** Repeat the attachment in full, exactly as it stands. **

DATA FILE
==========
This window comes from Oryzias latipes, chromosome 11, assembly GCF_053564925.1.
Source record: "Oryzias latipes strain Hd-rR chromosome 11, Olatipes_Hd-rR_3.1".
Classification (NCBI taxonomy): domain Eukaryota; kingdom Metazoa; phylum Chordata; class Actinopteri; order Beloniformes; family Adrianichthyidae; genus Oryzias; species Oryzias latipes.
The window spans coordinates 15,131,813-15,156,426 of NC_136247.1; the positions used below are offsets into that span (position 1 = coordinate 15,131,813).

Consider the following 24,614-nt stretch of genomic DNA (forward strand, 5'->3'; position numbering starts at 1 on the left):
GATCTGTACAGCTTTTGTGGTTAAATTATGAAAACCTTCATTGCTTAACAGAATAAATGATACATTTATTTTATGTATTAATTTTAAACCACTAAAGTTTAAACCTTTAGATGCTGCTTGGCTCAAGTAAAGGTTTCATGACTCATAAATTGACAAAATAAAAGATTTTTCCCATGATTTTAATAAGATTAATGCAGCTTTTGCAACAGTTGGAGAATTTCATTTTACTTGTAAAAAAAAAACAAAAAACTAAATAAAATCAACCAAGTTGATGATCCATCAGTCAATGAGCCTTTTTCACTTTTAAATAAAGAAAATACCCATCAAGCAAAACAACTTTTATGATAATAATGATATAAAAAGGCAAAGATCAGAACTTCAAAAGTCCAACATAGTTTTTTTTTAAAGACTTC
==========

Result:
This window comes from Oryzias latipes, chromosome 11, assembly GCF_053564925.1.
Source record: "Oryzias latipes strain Hd-rR chromosome 11, Olatipes_Hd-rR_3.1".
Classification (NCBI taxonomy): domain Eukaryota; kingdom Metazoa; phylum Chordata; class Actinopteri; order Beloniformes; family Adrianichthyidae; genus Oryzias; species Oryzias latipes.
The window spans coordinates 15,131,813-15,156,426 of NC_136247.1; the positions used below are offsets into that span (position 1 = coordinate 15,131,813).

Consider the following 24,614-nt stretch of genomic DNA (forward strand, 5'->3'; position numbering starts at 1 on the left):
GATCTGTACAGCTTTTGTGGTTAAATTATGAAAACCTTCATTGCTTAACAGAATAAATGATACATTTATTTTATGTATTAATTTTAAACCACTAAAGTTTAAACCTTTAGATGCTGCTTGGCTCAAGTAAAGGTTTCATGACTCATAAATTGACAAAATAAAAGATTTTTCCCATGATTTTAATAAGATTAATGCAGCTTTTGCAACAGTTGGAGAATTTCATTTTACTTGTAAAAAAAAAACAAAAAACTAAATAAAATCAACCAAGTTGATGATCCATCAGTCAATGAGCCTTTTTCACTTTTAAATAAAGAAAATACCCATCAAGCAAAACAACTTTTATGATAATAATGATATAAAAAGGCAAAGATCAGAACTTCAAAAGTCCAACATAGTTTTTTTTTAAAGACTTC